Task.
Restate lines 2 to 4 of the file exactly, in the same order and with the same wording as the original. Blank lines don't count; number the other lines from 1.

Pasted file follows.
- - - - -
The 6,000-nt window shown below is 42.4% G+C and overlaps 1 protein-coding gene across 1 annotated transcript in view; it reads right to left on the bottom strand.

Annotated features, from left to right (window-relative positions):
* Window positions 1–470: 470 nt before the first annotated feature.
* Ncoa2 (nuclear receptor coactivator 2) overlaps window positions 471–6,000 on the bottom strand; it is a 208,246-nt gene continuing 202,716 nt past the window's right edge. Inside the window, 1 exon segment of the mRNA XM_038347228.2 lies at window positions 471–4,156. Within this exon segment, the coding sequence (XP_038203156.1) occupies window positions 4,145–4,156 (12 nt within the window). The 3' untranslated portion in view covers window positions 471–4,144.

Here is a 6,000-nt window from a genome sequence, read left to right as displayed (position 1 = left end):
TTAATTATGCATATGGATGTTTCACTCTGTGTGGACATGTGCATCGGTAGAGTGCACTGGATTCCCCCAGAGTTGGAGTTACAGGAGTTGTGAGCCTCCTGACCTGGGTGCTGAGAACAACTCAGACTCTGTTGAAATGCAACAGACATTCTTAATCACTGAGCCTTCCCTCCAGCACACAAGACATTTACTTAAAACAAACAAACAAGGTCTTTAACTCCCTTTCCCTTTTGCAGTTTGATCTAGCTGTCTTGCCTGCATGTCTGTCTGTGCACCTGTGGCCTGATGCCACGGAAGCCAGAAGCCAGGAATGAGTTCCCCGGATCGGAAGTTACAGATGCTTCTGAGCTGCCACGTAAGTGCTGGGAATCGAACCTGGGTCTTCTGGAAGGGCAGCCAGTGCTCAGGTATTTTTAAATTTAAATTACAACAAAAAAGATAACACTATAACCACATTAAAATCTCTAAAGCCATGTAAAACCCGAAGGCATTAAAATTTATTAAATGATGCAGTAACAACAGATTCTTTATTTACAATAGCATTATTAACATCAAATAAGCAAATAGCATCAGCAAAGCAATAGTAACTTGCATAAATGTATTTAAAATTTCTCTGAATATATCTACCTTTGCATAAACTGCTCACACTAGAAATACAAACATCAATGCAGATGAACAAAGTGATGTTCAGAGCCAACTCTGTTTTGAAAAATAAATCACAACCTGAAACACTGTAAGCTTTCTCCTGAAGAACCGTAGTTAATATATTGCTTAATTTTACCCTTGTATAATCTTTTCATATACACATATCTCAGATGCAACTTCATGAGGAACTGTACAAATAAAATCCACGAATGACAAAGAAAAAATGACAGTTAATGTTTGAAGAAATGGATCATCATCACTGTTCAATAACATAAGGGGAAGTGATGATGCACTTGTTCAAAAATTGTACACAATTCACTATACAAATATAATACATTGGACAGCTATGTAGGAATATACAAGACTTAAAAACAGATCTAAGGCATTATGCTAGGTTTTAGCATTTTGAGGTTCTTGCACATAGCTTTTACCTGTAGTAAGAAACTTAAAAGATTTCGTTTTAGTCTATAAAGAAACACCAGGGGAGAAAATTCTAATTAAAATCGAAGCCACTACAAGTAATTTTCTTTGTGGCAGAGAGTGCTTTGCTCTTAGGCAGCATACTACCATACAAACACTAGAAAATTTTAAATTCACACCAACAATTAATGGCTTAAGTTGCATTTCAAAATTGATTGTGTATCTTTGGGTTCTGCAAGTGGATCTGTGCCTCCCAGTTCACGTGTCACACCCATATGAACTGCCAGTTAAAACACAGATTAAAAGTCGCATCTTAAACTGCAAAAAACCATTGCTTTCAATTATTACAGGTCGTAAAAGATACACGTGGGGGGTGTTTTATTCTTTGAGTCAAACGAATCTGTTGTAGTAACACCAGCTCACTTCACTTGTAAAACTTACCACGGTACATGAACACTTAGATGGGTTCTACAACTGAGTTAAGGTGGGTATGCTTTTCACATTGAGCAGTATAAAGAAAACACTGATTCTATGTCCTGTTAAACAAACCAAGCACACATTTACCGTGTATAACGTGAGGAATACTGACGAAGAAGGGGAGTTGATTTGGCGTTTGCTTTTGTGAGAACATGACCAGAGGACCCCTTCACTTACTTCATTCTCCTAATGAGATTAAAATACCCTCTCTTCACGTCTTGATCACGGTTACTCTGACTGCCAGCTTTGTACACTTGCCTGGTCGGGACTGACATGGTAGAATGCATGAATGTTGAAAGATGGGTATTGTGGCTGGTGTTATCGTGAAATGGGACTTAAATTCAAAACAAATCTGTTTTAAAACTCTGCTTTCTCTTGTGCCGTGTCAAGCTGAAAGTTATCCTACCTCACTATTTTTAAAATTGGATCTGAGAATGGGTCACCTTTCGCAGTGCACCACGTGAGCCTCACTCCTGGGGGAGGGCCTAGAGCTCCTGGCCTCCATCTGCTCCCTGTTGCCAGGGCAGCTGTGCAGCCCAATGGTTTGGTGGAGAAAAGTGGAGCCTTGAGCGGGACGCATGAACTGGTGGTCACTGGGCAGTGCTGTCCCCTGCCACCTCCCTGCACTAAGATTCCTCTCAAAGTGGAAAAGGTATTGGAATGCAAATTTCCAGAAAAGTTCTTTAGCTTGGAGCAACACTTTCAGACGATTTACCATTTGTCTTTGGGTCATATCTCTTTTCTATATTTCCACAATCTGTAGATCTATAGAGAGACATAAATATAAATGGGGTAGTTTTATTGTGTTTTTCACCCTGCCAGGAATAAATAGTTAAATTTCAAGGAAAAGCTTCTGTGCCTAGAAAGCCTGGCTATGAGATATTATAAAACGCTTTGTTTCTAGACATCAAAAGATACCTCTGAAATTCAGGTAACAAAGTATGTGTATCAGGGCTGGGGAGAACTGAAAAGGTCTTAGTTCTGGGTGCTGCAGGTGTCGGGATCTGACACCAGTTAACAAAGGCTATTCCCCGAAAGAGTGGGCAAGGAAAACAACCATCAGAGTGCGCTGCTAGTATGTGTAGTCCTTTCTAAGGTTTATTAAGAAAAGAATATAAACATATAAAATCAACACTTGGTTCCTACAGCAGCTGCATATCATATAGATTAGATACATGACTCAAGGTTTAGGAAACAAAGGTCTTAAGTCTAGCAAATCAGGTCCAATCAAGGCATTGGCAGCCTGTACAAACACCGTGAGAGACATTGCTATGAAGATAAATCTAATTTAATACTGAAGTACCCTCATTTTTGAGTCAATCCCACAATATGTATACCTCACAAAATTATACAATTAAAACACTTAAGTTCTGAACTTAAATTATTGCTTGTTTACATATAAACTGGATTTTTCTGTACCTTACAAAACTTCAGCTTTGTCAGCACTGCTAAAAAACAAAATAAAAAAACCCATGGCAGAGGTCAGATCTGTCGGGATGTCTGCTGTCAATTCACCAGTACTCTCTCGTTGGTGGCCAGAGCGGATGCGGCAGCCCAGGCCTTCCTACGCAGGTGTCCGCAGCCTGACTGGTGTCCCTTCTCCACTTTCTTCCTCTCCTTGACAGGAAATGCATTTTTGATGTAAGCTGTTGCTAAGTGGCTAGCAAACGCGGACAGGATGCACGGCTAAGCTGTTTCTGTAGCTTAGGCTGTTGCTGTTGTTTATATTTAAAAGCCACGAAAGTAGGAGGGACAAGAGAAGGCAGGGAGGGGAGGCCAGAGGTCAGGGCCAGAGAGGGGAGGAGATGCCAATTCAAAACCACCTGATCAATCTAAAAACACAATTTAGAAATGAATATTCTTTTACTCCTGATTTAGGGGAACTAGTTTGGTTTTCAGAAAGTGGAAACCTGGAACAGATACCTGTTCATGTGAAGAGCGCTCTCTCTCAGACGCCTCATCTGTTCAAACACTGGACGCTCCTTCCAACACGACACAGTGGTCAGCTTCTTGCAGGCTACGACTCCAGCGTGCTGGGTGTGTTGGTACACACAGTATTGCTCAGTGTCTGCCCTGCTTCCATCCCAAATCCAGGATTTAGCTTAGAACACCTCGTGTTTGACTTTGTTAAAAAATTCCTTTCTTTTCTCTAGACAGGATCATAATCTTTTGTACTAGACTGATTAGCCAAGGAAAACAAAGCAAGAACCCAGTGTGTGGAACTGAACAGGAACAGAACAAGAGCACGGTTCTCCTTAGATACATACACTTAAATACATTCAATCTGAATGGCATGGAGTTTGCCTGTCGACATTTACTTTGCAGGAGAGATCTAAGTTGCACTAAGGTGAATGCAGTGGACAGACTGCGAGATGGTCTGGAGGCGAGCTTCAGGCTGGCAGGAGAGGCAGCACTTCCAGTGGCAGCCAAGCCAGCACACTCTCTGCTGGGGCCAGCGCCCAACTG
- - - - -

Annotated features, from left to right (window-relative positions):
* Window positions 1–470: 470 nt before the first annotated feature.
* Ncoa2 (nuclear receptor coactivator 2) overlaps window positions 471–6,000 on the bottom strand; it is a 208,246-nt gene continuing 202,716 nt past the window's right edge. Inside the window, 1 exon segment of the mRNA XM_038347228.2 lies at window positions 471–4,156. Within this exon segment, the coding sequence (XP_038203156.1) occupies window positions 4,145–4,156 (12 nt within the window). The 3' untranslated portion in view covers window positions 471–4,144.